Nature Methods | Year: 2011

Pluripotent stem cells (PSCs) are defined by their potential to generate all cell types of an organism. The standard assay for pluripotency of mouse PSCs is cell transmission through the germline, but for human PSCs researchers depend on indirect methods such as differentiation into teratomas in immunodeficient mice. Here we report PluriTest, a robust open-access bioinformatic assay of pluripotency in human cells based on their gene expression profiles. © 2011 Nature America, Inc. All rights reserved.


Macarthur B.D.,University of Southampton | Sevilla A.,Mount Sinai School of Medicine | Lenz M.,RWTH Aachen | Muller F.-J.,Zentrum fur Integrative Psychiatrie | And 8 more authors.
Nature Cell Biology | Year: 2012

A number of key regulators of mouse embryonic stem (ES) cell identity, including the transcription factor Nanog, show strong expression fluctuations at the single-cell level. The molecular basis for these fluctuations is unknown. Here we used a genetic complementation strategy to investigate expression changes during transient periods of Nanog downregulation. Employing an integrated approach that includes high-throughput single-cell transcriptional profiling and mathematical modelling, we found that early molecular changes subsequent to Nanog loss are stochastic and reversible. However, analysis also revealed that Nanog loss severely compromises the self-sustaining feedback structure of the ES cell regulatory network. Consequently, these nascent changes soon become consolidated to committed fate decisions in the prolonged absence of Nanog. Consistent with this, we found that exogenous regulation of Nanog-dependent feedback control mechanisms produced a more homogeneous ES cell population. Taken together our results indicate that Nanog-dependent feedback loops have a role in controlling both ES cell fate decisions and population variability. © 2012 Macmillan Publishers Limited.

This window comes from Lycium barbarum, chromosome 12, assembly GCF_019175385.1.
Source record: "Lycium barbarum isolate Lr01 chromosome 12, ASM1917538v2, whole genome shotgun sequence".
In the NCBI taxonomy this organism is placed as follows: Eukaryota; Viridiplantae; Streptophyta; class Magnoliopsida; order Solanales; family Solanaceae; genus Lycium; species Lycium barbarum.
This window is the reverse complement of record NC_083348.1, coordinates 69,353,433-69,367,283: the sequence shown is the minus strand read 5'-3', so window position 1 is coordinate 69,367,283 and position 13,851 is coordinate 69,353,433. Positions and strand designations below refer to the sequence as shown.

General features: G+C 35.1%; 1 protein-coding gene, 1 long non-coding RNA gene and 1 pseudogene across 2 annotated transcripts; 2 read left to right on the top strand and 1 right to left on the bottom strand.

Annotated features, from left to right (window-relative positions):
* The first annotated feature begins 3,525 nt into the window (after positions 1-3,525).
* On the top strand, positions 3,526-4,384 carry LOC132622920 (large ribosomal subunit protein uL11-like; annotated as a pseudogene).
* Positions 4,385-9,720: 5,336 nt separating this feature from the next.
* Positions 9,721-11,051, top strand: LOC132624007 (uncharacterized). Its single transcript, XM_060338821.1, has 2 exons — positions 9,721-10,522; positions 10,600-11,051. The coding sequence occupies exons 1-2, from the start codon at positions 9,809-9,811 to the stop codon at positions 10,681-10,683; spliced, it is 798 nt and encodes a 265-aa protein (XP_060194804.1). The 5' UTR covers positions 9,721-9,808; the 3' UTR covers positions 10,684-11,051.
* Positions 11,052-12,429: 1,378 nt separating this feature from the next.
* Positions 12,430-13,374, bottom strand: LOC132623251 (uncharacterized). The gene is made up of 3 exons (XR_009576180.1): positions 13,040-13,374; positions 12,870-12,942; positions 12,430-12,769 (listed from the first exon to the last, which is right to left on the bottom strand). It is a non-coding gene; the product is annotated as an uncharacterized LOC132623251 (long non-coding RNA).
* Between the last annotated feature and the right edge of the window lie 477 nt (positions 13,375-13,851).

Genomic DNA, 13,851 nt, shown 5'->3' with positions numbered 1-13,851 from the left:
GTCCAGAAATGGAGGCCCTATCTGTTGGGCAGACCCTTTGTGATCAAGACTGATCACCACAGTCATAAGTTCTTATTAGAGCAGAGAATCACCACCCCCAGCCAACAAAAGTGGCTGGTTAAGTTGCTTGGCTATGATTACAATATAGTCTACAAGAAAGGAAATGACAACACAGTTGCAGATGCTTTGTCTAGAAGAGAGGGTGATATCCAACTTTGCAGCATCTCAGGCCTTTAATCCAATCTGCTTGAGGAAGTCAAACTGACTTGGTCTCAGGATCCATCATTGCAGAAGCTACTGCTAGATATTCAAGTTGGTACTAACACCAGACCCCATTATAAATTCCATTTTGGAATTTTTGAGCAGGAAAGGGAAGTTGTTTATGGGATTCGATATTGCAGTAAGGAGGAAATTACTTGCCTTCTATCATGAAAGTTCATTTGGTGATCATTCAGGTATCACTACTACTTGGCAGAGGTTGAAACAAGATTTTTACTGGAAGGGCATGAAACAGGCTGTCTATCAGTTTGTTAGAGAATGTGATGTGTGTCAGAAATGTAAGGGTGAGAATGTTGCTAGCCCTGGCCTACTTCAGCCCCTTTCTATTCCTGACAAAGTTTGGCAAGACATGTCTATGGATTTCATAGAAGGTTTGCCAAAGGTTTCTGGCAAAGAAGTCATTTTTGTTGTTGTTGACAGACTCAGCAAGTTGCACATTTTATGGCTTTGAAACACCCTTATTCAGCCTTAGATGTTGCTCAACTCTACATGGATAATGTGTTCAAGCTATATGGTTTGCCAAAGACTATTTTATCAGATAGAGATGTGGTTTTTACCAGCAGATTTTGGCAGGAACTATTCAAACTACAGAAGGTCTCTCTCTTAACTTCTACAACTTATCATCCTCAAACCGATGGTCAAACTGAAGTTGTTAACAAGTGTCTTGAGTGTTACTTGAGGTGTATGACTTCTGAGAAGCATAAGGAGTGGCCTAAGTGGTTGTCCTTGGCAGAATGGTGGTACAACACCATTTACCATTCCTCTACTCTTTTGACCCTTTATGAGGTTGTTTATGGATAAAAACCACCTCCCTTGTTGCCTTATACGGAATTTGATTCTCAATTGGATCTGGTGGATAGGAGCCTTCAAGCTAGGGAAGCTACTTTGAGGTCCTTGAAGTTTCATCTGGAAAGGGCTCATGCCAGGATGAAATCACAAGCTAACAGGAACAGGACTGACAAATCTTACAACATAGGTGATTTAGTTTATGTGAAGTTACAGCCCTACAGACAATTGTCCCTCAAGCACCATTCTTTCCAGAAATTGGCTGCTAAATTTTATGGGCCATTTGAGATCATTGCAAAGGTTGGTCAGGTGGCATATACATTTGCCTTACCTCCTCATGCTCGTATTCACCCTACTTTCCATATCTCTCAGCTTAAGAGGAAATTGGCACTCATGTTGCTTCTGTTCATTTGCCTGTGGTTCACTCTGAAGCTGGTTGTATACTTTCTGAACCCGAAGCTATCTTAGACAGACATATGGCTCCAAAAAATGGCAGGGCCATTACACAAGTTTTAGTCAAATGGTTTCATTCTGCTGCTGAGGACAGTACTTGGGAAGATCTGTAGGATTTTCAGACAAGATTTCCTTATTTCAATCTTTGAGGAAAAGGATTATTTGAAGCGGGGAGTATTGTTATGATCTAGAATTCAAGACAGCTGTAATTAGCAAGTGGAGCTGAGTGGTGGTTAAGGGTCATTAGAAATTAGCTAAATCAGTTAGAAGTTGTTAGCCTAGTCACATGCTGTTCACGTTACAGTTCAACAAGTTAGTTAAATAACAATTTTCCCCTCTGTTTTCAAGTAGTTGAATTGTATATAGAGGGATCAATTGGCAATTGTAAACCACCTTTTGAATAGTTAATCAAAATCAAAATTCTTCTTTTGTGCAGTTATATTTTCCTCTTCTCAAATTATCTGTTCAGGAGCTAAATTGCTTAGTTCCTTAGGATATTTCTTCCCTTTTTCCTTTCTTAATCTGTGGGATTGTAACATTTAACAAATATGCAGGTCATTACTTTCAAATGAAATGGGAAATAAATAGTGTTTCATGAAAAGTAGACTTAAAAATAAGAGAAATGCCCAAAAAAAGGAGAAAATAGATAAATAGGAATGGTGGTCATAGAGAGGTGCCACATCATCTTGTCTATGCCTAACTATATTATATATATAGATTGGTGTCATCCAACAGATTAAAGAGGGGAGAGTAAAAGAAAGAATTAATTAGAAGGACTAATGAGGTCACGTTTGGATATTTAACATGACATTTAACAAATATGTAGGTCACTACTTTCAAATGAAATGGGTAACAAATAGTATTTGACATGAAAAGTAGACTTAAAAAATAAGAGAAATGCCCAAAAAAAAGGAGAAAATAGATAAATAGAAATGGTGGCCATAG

Williams R.,Sanford Burnham Institute for Medical Research | Schuldt B.,RWTH Aachen | Muller F.-J.,Zentrum fur Integrative Psychiatrie
BioEssays | Year: 2011

We have developed a first generation tool for the unbiased identification and characterization of human pluripotent stem cells, termed PluriTest. This assay utilizes all the information contained on a microarray and abandons the conventional stem cell marker concept. Stem cells are defined by the ability to replenish themselves and to differentiate into more mature cell types. As differentiation potential is a property that cannot be directly proven in the stem cell state, biologists have to rely on correlative measurements in stem cells associated with differentiation potential. Unfortunately, most, if not all, of those markers are only valid within narrow limits of specific experimental systems. Microarray technologies and recently next-generation sequencing have revolutionized how cellular phenotypes can be characterized on a systems-wide level. Here we discuss the challenges PluriTest and similar global assays need to address to fulfill their enormous potential for industrial, diagnostic and therapeutic applications. PluriTest is a first generation tool for the unbiased identification and characterization of human pluripotent stem cells which utilizes all the information contained on a microarray and abandons the conventional stem cell marker concept. © 2011 WILEY Periodicals, Inc.